When the levee breaks is one of the most inspirational songs by rock group Led Zeppelin – Photo: Getty Images
first. What do we say when talking about Led Zeppelin IV, an album that has sold nearly 40 million copies by rock group Led Zeppelin, if not talking about Stairway to heaven? The answer could be the last track of it: When the levee breaks – When the dike breaks.
Performing a song from the 1920s by Memphis – one of the most famous female blues artists of all time, Led Zeppelin not only turned it from a rough country blues into a grand “meticulous” rock. Jimmy Page’s superior qi coordination.
They also modified and added part of the lyrics: “When you smash, mommy I have to go / Last night sitting on the dam and moaning / Thinking about the baby, thinking about the home / and going to Chicago”.
Not everyone noticed, the song encapsulates the history of rock ‘n’ roll with just one paragraph.
In 1927, a “great flood” hit the South of America. More than 70,000 square kilometers were submerged in water, nearly 1 million people were displaced. Where do they go? Chicago.
And they brought the blues of the Mississippi Delta to “immigrate” to the new promised land. From here, the Chicago blues in the outdoor markets on Maxwell Street, the clubs in the west of the city will gradually give birth to R’n’B, rock ‘n’ roll, or half of popular culture of the century. 20 of the world.
“Great Flood” has become a proper noun in American culture. It swept away people, houses, crops, but thrilled it brought an infinite source of inspiration.
2. There is a saying that rich people write history, poor people write music. In the years 1920-1930, slavery ended on paper, but the southern white landowners still cling to the lost paradise.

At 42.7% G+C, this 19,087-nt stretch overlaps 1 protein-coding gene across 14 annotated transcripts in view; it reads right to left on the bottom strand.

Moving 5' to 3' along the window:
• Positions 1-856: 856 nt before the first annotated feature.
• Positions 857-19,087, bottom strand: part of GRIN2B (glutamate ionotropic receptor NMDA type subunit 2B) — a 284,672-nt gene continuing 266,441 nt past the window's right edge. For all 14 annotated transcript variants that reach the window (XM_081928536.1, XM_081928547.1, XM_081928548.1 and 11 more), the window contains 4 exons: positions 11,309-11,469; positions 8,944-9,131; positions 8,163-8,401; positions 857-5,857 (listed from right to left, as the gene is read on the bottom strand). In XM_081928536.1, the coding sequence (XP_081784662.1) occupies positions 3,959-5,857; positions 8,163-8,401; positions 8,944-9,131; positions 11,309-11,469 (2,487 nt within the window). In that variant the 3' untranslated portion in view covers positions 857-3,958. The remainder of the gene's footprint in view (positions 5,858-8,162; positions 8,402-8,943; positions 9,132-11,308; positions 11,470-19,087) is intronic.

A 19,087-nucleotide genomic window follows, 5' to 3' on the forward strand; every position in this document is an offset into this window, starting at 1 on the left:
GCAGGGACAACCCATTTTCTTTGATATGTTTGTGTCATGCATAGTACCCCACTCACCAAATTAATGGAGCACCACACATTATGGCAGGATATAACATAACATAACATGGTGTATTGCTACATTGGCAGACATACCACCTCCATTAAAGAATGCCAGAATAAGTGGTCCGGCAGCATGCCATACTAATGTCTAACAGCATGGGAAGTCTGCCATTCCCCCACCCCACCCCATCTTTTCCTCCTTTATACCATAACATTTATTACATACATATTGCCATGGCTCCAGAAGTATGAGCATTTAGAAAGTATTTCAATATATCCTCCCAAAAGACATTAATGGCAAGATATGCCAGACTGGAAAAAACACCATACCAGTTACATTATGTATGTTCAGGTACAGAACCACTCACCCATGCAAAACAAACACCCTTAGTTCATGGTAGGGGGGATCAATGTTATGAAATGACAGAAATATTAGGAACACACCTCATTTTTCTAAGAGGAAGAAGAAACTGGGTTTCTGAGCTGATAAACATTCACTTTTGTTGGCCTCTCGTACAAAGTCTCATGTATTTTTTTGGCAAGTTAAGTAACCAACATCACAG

Despite the wave of migration, there are still people of color forced to stay. And they are implicitly sour through music.
In those days, the blues stars were not written about the flood at that time. Most of the songs are a direct voice without disguise, stepping straight out of fear, despair, the war of survival between the line of life and death.
“Blues queen” Bessie Smith wrote Backwater Blues (Stagnant blues – though the song is actually about a smaller flood than before). Lonnie Johnson, who became the great guitar when BB King was in the cradle, has Broken Levee Blues (Broken Blues).
And Charlie Patton – the “father of blues in the delta” has High water everywhere.
3. And the flood of heaven, even though it was a long time ago, but the “flood” of music has never receded. Not only Led Zeppelin, to mark the acquisition of a new drum set by John Bonham, performed the performance When the levee breaks.
In 2001, Bob Dylan thanked Charlie Patton with the song High water (for Charlie Patton), a masterpiece such as A hard rain’s a-gonna fall of the new millennium, full of passages, metaphors, Bibles, References and anecdotes.
After all, Dylan was infatuated with rain and floods – a symbol of purification, to the point where he even replaced God “making a promise” (or threat) on his Under the red sky album that: “Next time will There is no more water, but fire. “
Next time it’s still water. Nearly 80 years later, the southern United States was once again submerged in water by Hurricane Katrina.
Like last century, musicians continue to sing. Spike Lee’s Katrina documentary featured trumpeter Terence Blanchard – who composed the soundtrack that was later included in the album A tale of God’s will (A requiem for Katrina) – A Tale of God’s Will. (Soul call for Katrina) – Grammy winner for a jazz category.
The album featured Ghost of 1927, a track that lasted just over a minute, but was like a dynamic water in the smoldering flow of the album. The ghosts of 1927 arose, not sorrowfully and drearily, but as if they were gently dancing against adversity.
The flood may be “a tale of God’s will”, but how it faces is a story about the will of man.